For those looking for a musical catharsis over a breakup, which there’s been a rise of in the last couple of years (gee, I wonder why), look no further than the single “Over” from Norm Adams and Julia Robertson. Adams and Robertson have certainly been busy in the last few years, with Adams having his most recent release “Body Rush” released back in 2019. Where that song was a slow paced R&B sensual ballad, “Over” works as an excellent companion piece which sees the aftermath of a relationship you worked immensely hard to build upon. From the gat-go the song assaults you with an explosive start that’s almost like walking in on an argument. Things slow down much like the diffusion one can attempt to try and make sense of things. There’s an exceptional use of organ and other key and heavy percussion elements, and they range from subtle accent uses to more overt usage like we hear in the many climaxes of the song.

A song like this acts more as a call back to classic R&B jams of the numerous decades, taking a slow burn approach that really lets Adams and Robertson, accompanied by Jacci McGhee and Tisha Hunter on backing vocals truly shine. It’s a song certainly made for the Marvin Gaye, Teddy Pendergrass crowd and as a member of that group, this is more than worthy a successor. If there’s any major complaint I have with the song is that it doesn’t leave much up to imagination by way of the dueling perspectives.


There’s a refreshing lack of conflict in the song, instead almost working as an expositional piece with even lines like “Somethings been left unsaid, voices inside my head” helping to back that. “Can we make it like it used to be” is asked at one point, and there’s a true heartbreaking weight to these words since you know that despite whatever the reason the breakup was caused by, there’s no going back from here. It’s a beautiful piece that’s been wonderfully mixed and mastered allowing for the spare uses of backup vocals to have a strong impact and the instrumental group which is primarily synthesized is still wonderfully organic and truly acts as a sonic highlight in many areas of the song. It’s wonderfully subversive going into a breakup song and expecting two opposing arguments and instead watching a flame slowly be extinguished.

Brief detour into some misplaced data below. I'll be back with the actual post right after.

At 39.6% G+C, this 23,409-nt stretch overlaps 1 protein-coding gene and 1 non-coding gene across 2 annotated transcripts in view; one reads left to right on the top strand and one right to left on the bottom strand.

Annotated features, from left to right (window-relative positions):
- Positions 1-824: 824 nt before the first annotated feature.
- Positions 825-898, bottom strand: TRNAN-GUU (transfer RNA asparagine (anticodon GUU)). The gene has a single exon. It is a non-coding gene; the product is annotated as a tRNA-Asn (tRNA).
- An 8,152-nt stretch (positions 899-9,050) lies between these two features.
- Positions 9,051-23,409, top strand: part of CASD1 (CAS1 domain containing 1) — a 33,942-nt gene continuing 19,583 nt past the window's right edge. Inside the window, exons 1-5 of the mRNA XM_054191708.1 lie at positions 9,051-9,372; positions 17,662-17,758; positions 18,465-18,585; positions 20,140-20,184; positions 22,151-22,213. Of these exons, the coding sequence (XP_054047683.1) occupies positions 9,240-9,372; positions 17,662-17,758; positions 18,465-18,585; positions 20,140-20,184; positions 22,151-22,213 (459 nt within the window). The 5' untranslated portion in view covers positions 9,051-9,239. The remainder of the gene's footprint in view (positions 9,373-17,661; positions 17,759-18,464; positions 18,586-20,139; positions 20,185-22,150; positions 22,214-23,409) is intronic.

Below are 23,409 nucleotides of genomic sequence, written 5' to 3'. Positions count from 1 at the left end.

I’ll be incredibly upfront and say I loved this song. It’s smooth and scintillating and an almost Trojan horse quality to it by being an incredible bop I can see being sung along to filled with passion, but when you take a moment and really let the subject matter of the lyrics hit you, you’ll be taken aback by just how much depth is in this track. Adams finds himself at his best and it’ll be exciting to see where he and Robertson go from here. The irony of a song called “Over” representing the start of a new era for a musical icon in the making isn’t lost on me. The song is now available on most streaming platforms.

Garth Thomas

The music of Norm Adams and Julia Robertson has been heard all over the world in partnership with the radio plugging services offered by Musik and Film Radio Promotions Division.  Learn more